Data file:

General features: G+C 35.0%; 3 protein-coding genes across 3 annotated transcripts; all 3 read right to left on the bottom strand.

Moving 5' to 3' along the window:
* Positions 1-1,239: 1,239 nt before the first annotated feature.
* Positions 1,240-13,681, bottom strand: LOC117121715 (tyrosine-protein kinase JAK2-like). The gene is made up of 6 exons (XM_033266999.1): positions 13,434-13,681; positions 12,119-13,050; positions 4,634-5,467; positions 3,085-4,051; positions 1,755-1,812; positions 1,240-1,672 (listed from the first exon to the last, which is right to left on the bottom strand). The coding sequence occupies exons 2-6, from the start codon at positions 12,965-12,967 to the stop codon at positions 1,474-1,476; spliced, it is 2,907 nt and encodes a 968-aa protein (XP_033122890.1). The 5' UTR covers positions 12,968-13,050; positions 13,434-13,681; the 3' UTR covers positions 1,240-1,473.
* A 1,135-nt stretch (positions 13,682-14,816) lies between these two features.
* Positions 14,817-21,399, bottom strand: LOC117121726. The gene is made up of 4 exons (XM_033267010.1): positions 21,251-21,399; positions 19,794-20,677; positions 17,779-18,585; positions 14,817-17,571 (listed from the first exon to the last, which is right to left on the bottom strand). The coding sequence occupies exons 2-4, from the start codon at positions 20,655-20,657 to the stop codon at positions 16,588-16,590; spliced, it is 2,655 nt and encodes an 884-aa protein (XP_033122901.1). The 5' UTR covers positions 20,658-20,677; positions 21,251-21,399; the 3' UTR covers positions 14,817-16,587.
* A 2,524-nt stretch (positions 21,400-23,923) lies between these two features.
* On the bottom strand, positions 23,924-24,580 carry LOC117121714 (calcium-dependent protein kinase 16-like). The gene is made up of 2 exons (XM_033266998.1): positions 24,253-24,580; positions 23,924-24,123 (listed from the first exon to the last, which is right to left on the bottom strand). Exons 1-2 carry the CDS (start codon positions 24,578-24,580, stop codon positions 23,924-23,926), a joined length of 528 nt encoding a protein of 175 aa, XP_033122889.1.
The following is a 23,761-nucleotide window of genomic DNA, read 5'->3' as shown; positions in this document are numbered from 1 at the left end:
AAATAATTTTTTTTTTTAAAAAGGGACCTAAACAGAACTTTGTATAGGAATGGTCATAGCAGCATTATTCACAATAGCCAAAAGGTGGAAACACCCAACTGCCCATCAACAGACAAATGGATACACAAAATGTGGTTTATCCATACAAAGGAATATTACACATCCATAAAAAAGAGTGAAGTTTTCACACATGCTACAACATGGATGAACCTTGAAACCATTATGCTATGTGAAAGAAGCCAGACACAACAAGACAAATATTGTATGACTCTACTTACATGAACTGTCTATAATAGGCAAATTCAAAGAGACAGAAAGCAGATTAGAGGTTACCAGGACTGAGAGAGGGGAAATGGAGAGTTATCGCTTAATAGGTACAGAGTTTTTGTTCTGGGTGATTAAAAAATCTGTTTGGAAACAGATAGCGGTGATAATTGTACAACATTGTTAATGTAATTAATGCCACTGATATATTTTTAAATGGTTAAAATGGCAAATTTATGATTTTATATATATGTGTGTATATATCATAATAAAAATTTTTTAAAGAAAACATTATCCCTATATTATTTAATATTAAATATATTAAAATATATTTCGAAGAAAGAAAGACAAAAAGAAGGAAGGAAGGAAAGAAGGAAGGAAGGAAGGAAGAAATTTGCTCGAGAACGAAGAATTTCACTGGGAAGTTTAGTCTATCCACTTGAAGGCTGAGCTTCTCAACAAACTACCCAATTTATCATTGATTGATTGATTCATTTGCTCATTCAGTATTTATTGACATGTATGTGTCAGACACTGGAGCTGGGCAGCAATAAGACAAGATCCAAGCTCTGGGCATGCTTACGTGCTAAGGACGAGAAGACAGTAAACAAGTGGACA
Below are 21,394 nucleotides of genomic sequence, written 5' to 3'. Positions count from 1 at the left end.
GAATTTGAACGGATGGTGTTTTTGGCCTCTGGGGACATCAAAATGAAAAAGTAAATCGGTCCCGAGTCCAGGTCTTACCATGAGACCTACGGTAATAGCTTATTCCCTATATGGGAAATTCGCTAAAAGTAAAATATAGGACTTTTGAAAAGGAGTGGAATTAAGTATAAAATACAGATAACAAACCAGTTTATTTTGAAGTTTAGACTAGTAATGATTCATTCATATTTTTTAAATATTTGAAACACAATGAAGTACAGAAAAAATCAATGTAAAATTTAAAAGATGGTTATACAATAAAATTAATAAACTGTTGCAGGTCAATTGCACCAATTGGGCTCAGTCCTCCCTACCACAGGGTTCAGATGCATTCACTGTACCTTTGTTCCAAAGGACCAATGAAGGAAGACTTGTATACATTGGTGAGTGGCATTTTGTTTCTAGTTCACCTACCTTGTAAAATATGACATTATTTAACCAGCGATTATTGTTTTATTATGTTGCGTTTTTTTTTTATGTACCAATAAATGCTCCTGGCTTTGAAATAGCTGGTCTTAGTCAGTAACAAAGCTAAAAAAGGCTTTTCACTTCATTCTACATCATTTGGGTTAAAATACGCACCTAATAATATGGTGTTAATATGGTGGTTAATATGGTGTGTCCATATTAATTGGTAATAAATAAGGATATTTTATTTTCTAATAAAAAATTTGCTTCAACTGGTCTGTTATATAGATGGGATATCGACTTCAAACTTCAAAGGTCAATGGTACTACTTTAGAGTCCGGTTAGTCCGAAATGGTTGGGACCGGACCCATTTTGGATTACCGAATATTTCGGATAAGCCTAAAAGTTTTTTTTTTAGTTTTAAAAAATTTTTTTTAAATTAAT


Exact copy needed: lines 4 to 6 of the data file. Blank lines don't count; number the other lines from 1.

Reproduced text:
* Positions 1,240-13,681, bottom strand: LOC117121715 (tyrosine-protein kinase JAK2-like). The gene is made up of 6 exons (XM_033266999.1): positions 13,434-13,681; positions 12,119-13,050; positions 4,634-5,467; positions 3,085-4,051; positions 1,755-1,812; positions 1,240-1,672 (listed from the first exon to the last, which is right to left on the bottom strand). The coding sequence occupies exons 2-6, from the start codon at positions 12,965-12,967 to the stop codon at positions 1,474-1,476; spliced, it is 2,907 nt and encodes a 968-aa protein (XP_033122890.1). The 5' UTR covers positions 12,968-13,050; positions 13,434-13,681; the 3' UTR covers positions 1,240-1,473.
* A 1,135-nt stretch (positions 13,682-14,816) lies between these two features.
* Positions 14,817-21,399, bottom strand: LOC117121726. The gene is made up of 4 exons (XM_033267010.1): positions 21,251-21,399; positions 19,794-20,677; positions 17,779-18,585; positions 14,817-17,571 (listed from the first exon to the last, which is right to left on the bottom strand). The coding sequence occupies exons 2-4, from the start codon at positions 20,655-20,657 to the stop codon at positions 16,588-16,590; spliced, it is 2,655 nt and encodes an 884-aa protein (XP_033122901.1). The 5' UTR covers positions 20,658-20,677; positions 21,251-21,399; the 3' UTR covers positions 14,817-16,587.